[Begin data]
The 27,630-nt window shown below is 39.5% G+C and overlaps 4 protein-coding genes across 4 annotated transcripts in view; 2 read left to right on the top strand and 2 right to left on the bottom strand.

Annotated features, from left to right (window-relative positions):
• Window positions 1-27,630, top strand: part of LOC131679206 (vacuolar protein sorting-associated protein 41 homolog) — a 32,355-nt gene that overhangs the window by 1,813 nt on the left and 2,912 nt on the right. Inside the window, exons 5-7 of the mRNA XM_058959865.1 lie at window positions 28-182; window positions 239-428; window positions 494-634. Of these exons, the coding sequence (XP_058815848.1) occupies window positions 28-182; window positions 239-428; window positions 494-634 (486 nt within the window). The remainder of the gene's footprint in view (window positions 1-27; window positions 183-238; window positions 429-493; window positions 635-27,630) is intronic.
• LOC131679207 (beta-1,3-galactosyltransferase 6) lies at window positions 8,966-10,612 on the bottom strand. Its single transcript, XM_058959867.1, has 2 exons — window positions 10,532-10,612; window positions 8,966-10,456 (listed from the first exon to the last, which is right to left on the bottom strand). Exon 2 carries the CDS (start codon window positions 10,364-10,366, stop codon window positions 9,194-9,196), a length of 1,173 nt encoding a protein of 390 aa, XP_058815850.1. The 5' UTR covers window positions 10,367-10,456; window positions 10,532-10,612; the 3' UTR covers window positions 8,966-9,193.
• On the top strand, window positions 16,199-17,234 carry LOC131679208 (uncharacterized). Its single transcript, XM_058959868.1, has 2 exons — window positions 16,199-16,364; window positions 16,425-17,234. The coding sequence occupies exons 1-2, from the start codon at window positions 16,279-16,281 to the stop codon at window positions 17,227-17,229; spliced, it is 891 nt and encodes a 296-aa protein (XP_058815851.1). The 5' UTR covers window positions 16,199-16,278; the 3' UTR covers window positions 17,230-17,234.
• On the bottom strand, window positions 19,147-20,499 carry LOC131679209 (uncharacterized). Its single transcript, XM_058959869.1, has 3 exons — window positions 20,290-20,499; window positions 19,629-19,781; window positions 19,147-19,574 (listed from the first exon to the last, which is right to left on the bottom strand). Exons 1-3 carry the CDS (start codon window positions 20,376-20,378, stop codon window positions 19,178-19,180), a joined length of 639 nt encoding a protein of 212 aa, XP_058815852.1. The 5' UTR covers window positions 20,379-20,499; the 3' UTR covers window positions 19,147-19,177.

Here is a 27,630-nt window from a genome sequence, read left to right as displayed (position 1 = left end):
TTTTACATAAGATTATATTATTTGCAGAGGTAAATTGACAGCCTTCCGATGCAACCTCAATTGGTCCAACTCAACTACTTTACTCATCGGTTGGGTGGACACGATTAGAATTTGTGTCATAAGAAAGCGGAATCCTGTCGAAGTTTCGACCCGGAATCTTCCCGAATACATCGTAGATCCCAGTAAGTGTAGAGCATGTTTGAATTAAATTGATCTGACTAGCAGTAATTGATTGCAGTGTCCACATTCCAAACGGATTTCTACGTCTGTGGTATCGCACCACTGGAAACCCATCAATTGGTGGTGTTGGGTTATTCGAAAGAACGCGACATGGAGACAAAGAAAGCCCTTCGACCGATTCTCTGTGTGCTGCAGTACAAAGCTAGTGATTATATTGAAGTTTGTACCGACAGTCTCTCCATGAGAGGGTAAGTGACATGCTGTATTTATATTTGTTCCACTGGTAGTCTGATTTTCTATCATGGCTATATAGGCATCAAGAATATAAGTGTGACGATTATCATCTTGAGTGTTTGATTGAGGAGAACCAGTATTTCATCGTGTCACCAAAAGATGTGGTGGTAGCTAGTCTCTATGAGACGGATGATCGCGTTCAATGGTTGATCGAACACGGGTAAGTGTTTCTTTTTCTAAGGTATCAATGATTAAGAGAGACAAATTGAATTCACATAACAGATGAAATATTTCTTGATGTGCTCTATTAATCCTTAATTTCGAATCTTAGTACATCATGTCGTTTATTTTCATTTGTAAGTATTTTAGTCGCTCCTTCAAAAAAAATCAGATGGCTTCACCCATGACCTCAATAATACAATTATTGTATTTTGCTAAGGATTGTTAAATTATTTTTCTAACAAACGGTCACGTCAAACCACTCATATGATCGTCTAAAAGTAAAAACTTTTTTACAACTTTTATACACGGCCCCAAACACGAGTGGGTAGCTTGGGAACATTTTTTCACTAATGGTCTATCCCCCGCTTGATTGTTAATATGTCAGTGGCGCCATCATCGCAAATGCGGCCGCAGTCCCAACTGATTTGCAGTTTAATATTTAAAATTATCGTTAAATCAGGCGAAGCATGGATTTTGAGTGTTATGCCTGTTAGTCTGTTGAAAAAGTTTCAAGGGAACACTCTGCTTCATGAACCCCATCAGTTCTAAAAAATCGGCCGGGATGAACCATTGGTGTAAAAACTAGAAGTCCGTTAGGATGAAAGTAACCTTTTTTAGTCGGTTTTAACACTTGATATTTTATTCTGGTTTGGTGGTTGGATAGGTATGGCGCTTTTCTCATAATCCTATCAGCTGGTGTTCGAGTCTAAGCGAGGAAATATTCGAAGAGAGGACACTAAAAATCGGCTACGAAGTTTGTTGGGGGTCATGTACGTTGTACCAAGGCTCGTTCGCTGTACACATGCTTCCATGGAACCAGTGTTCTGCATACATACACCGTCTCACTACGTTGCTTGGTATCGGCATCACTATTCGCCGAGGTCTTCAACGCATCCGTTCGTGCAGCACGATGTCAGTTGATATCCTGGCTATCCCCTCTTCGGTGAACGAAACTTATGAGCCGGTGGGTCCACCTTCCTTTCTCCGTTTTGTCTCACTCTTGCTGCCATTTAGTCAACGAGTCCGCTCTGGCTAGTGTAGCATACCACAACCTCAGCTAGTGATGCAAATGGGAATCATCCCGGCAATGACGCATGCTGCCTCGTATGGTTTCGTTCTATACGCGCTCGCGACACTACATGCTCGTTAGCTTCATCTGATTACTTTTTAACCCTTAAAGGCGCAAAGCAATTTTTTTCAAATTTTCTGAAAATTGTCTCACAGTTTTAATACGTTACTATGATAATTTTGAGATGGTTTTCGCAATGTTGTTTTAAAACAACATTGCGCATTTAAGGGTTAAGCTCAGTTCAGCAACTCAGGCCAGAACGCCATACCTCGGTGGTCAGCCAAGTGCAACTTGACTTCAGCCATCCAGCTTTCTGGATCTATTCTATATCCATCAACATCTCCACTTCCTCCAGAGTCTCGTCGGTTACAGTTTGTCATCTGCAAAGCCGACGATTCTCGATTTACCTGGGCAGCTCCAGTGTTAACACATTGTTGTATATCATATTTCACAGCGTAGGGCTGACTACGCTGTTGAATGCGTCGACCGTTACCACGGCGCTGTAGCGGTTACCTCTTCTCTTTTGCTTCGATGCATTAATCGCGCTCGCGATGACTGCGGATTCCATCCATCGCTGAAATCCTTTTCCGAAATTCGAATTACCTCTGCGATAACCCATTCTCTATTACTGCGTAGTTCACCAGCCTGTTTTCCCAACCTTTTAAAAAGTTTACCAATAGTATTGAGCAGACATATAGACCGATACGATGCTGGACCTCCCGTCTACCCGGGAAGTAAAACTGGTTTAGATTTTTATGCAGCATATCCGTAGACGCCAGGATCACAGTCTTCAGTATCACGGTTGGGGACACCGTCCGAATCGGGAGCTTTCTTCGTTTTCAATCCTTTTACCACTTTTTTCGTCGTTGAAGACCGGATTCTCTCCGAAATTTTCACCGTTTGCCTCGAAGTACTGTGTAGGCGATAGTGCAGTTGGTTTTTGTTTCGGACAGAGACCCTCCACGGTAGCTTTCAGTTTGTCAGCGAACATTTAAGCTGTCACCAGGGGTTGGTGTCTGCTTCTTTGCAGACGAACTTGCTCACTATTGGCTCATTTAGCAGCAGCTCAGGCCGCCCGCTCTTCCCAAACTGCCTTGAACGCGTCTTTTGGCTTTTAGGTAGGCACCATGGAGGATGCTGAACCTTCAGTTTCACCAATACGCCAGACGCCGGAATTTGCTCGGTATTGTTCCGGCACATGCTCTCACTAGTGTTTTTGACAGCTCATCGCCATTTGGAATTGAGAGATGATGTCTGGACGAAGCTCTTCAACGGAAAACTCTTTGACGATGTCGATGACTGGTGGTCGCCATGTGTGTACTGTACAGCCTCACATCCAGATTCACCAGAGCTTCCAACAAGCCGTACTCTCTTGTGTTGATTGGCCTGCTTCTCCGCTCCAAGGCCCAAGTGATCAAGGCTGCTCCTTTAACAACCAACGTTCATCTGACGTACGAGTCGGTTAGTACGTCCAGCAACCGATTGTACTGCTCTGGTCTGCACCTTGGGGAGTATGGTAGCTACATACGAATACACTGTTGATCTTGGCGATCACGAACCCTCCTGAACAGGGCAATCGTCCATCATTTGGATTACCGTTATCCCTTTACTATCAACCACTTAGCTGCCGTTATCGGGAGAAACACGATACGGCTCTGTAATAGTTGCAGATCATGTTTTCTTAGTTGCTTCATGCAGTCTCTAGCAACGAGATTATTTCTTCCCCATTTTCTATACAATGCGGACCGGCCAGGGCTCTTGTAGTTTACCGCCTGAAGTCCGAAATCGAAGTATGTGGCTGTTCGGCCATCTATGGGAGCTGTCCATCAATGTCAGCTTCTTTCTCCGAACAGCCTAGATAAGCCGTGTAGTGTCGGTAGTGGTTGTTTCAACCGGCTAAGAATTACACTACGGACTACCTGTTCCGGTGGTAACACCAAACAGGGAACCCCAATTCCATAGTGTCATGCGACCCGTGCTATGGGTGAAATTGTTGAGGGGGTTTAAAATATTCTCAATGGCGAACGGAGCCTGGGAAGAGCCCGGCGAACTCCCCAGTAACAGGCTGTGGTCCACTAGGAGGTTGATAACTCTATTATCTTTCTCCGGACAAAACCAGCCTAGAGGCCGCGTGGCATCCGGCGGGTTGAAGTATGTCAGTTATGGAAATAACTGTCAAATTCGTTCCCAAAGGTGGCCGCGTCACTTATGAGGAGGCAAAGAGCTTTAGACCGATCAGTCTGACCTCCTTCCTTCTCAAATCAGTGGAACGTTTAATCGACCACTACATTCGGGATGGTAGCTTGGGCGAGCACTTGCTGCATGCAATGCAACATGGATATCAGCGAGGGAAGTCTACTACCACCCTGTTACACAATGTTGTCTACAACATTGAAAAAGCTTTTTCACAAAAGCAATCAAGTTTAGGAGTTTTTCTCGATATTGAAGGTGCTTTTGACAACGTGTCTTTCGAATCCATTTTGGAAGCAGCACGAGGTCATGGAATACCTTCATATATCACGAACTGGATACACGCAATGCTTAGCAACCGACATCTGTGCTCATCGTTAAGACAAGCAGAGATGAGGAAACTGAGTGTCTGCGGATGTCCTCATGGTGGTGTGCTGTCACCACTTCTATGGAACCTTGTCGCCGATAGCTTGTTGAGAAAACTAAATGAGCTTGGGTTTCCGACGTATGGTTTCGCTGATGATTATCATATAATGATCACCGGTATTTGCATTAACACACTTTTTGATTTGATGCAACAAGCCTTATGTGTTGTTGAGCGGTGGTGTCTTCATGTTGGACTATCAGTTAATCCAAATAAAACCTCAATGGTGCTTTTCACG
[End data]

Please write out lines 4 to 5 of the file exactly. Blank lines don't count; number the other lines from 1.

• LOC131679207 (beta-1,3-galactosyltransferase 6) lies at window positions 8,966-10,612 on the bottom strand. Its single transcript, XM_058959867.1, has 2 exons — window positions 10,532-10,612; window positions 8,966-10,456 (listed from the first exon to the last, which is right to left on the bottom strand). Exon 2 carries the CDS (start codon window positions 10,364-10,366, stop codon window positions 9,194-9,196), a length of 1,173 nt encoding a protein of 390 aa, XP_058815850.1. The 5' UTR covers window positions 10,367-10,456; window positions 10,532-10,612; the 3' UTR covers window positions 8,966-9,193.
• On the top strand, window positions 16,199-17,234 carry LOC131679208 (uncharacterized). Its single transcript, XM_058959868.1, has 2 exons — window positions 16,199-16,364; window positions 16,425-17,234. The coding sequence occupies exons 1-2, from the start codon at window positions 16,279-16,281 to the stop codon at window positions 17,227-17,229; spliced, it is 891 nt and encodes a 296-aa protein (XP_058815851.1). The 5' UTR covers window positions 16,199-16,278; the 3' UTR covers window positions 17,230-17,234.